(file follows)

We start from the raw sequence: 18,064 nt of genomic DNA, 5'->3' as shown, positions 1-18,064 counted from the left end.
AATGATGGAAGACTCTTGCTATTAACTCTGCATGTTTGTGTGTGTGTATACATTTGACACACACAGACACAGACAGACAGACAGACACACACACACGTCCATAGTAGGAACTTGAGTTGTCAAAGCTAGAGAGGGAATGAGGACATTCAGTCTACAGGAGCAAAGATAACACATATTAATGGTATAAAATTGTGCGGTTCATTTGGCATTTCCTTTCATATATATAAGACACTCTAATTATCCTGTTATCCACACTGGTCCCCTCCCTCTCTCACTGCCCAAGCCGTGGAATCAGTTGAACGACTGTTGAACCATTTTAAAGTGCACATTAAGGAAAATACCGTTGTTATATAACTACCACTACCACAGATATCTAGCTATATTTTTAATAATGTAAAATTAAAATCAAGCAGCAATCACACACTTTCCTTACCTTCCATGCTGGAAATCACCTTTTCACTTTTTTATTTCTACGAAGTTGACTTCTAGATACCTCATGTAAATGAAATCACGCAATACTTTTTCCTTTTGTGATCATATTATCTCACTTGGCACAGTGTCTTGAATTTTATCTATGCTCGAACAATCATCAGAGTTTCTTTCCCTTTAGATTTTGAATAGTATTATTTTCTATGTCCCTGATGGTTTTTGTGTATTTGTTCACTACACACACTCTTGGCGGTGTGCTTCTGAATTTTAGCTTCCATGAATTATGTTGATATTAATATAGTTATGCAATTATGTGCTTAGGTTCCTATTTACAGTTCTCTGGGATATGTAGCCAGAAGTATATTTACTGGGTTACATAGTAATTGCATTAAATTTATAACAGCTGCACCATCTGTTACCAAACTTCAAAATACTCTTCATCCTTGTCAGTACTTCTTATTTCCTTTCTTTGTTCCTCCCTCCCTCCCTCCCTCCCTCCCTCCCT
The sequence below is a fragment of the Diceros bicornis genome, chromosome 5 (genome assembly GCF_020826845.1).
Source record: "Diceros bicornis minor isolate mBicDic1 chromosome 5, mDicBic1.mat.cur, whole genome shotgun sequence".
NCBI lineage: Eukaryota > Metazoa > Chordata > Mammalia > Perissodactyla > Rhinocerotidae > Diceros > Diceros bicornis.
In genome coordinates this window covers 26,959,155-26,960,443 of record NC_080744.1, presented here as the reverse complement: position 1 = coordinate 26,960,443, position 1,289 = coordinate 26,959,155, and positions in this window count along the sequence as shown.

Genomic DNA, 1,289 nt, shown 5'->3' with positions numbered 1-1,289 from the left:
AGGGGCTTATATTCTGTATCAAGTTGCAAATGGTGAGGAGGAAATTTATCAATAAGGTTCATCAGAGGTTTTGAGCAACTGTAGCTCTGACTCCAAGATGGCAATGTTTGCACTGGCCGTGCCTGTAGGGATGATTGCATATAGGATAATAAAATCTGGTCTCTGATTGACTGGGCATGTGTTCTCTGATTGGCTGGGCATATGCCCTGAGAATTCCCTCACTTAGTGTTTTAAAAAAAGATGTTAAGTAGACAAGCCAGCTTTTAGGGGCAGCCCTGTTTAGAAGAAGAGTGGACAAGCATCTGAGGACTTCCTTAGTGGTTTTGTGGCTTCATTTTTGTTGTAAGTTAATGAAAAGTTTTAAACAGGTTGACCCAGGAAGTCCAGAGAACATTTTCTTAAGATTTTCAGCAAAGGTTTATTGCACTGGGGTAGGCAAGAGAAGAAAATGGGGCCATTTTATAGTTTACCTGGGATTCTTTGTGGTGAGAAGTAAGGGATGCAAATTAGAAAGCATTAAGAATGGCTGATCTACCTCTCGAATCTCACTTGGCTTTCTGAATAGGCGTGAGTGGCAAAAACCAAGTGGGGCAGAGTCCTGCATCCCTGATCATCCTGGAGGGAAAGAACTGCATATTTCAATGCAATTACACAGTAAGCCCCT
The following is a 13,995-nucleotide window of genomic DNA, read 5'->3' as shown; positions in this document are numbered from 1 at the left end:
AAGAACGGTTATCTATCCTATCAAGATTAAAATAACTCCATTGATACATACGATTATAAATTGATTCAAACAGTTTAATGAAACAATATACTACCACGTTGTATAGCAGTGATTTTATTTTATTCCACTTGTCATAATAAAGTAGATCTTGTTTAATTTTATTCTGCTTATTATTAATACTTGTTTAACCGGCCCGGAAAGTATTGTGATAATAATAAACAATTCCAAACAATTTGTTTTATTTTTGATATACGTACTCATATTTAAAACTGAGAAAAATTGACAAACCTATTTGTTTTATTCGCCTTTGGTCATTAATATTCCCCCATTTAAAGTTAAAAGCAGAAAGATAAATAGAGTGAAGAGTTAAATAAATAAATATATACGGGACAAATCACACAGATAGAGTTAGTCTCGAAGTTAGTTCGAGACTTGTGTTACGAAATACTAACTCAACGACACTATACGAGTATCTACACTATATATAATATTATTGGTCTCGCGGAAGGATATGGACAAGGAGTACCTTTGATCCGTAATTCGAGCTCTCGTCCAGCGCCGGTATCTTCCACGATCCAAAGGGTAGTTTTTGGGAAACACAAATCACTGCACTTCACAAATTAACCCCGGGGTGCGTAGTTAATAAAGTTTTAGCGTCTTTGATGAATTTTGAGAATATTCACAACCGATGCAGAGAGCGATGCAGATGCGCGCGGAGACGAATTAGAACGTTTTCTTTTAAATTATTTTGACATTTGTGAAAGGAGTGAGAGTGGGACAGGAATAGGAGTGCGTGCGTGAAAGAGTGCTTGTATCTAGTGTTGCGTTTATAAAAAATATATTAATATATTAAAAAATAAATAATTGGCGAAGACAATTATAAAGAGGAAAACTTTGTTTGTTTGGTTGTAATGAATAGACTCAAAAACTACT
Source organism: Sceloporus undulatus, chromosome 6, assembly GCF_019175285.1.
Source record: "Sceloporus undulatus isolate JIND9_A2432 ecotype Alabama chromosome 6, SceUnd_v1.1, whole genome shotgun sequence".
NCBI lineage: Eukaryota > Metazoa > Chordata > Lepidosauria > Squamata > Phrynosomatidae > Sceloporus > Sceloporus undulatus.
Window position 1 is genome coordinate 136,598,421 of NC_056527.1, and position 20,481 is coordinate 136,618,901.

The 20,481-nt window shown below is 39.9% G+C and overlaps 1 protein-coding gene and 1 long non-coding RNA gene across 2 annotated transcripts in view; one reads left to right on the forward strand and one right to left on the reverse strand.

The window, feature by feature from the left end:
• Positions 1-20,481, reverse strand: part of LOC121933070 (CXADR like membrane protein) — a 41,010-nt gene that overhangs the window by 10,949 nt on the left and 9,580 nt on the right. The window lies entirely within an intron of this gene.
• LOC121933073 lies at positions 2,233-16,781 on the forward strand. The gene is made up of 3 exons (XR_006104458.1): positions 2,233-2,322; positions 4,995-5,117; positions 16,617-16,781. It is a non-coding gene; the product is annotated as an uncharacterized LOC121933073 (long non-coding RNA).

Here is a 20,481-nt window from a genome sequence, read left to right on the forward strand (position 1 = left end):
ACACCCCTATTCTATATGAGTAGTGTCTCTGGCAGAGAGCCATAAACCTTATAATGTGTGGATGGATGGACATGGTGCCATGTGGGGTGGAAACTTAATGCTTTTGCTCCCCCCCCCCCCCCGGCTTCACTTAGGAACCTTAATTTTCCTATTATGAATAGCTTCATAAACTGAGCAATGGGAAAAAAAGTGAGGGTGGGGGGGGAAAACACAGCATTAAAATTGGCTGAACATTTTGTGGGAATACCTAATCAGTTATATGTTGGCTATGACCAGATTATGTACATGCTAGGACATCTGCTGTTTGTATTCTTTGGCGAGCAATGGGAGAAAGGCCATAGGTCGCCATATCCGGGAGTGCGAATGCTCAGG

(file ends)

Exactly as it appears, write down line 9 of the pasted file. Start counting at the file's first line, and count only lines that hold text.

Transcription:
The following is a 13,995-nucleotide window of genomic DNA, read 5'->3' as shown; positions in this document are numbered from 1 at the left end: